Composer Morricone sets menacing mood for new Tarantino film

11 Dec 2015 | Author: | No comments yet »

A role to cherish.

The Oscar-winning film-maker has been hinting since 2012 that he will retire once he has made 10 movies – forthcoming western The Hateful Eight is his eighth – but said in an interview with the Hollywood Reporter that he would not simply stop working. “I’m probably only going to make 10 movies, so I’m already planning on what I’m going to do after that,” said Tarantino. “That’s why I’m counting them.The maestro has a bad back and his memory may not be what it was, but the man behind some of the most famous film music ever can still keep Quentin Tarantino waiting. He convinced me to compose for him.” Morricone, who won a lifetime achievement Oscar in 2007, is best known for the so-called “spaghetti westerns” – he dislikes the term – directed by his childhood friend Sergio Leone in the 1960s. I actually want to do a theatrical adaptation of Hateful Eight because I actually like the idea of other actors having a chance to play my characters and see what happens from that.” Tarantino also said he liked the idea of a stage version of Reservoir Dogs, his 1992 debut, which he said “could be put onstage and has been put onstage many times”.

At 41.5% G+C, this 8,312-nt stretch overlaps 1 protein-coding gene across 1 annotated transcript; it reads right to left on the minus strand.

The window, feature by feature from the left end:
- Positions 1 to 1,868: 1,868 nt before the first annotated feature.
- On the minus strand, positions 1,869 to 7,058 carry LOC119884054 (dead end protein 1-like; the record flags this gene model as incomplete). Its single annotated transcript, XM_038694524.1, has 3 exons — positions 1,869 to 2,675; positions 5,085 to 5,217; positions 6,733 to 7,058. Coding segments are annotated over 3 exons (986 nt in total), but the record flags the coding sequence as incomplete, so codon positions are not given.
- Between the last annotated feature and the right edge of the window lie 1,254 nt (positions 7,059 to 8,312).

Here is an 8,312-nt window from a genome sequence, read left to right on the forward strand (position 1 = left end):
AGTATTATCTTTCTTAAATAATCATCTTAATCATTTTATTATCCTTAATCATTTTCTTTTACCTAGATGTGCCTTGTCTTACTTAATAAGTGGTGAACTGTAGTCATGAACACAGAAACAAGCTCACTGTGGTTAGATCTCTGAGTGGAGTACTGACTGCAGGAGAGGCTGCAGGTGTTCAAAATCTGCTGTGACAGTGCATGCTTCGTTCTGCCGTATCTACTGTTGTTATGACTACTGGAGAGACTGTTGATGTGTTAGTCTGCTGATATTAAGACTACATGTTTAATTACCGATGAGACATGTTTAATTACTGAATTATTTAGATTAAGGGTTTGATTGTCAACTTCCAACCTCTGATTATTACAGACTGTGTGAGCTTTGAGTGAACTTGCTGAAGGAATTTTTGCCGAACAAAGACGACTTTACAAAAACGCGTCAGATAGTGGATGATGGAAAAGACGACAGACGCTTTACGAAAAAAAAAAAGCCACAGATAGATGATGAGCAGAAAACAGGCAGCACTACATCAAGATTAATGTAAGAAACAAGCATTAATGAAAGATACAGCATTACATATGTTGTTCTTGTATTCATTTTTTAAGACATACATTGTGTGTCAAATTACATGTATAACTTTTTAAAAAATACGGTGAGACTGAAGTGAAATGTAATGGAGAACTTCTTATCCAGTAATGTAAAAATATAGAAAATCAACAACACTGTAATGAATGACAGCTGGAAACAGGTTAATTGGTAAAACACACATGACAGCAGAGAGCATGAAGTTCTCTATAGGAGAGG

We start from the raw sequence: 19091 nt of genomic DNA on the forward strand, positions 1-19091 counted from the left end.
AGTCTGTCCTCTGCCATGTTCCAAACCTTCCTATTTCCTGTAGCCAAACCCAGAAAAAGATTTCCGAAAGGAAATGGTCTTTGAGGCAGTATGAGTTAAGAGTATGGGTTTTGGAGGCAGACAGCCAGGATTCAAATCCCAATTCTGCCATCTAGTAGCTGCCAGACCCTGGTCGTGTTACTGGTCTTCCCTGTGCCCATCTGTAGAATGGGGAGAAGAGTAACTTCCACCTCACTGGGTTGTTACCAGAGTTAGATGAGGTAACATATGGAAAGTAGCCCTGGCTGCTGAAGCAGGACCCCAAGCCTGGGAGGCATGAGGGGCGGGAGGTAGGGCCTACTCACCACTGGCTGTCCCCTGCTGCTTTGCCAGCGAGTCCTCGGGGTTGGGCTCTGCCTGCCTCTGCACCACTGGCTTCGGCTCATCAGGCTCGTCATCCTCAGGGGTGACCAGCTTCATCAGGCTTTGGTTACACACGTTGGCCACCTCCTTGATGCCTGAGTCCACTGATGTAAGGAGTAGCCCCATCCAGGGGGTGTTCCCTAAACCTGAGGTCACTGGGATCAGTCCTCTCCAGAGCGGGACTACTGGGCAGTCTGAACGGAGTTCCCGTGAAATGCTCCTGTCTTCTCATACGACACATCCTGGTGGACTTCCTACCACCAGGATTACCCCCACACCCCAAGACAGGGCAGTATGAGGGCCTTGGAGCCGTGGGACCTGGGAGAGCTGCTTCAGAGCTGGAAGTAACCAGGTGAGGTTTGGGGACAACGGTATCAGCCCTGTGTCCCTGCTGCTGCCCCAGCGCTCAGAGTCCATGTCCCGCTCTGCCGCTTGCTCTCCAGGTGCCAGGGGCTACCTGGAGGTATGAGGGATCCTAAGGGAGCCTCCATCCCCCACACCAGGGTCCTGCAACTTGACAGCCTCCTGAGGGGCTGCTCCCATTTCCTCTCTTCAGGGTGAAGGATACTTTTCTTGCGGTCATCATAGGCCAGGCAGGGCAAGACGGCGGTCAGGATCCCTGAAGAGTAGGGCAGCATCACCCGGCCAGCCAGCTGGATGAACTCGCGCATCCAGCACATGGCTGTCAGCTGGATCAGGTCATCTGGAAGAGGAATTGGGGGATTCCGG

But he draws a line between his latest composition and those works starring Clint Eastwood, which famously featured coyote sounds, whip cracks and gunshots. Tarantino “has done a beautiful, interesting, original film and I treated it differently from what I did for Leone, not like a western but like a free film. “My real purpose was to write classical music. Jackson and Kurt Russell as bounty hunters and Jennifer Jason Leigh# as a fugitive, the film features Tarantino’s ultra-violent touch and trademark monologues. Speaking through an interpreter to the BBC, Morricone, 87, said a 2013 comment in which he was quoted as saying the film-maker “places music in his films without coherence” should not have been attributed to him.

The composer said he had no problem with Tarantino using his previously recorded music for movies such as Kill Bill and Django Unchained. “On the contrary, I was very, very flattered,” he said. “The fact that my music, which had been written for other films, could be adapted to the poetry of Quentin Tarantino’s film-making was a great gift for me. “The only thing I criticised of Quentin Tarantino was a single scene in a single movie which, for me, was too violent and too ghastly. Then, of course, you have to live – and you can make money from film music,” he said. “That’s just how my life went.” As a child, Morricone played the trumpet with his father in 1930s Rome. The director described the experience as a a “once in a lifetime thing” at a Q&A session at Abbey Road studios in London on Thursday ahead of The Hateful Eight’s UK premiere. The variety of directors he has worked for reflects the differences in his work – from Oliver Stone to Pedro Almodovar, and Brian de Palma to Bernardo Bertolucci. “It will almost all be film music – the scores that interest me for their compositions, for the discoveries that they yielded, not based on the film or the director.

Suddenly animated, he conducts with vigour and rehearses again and again with the orchestra – his words in Italian translated to the other musicians by a violinist.

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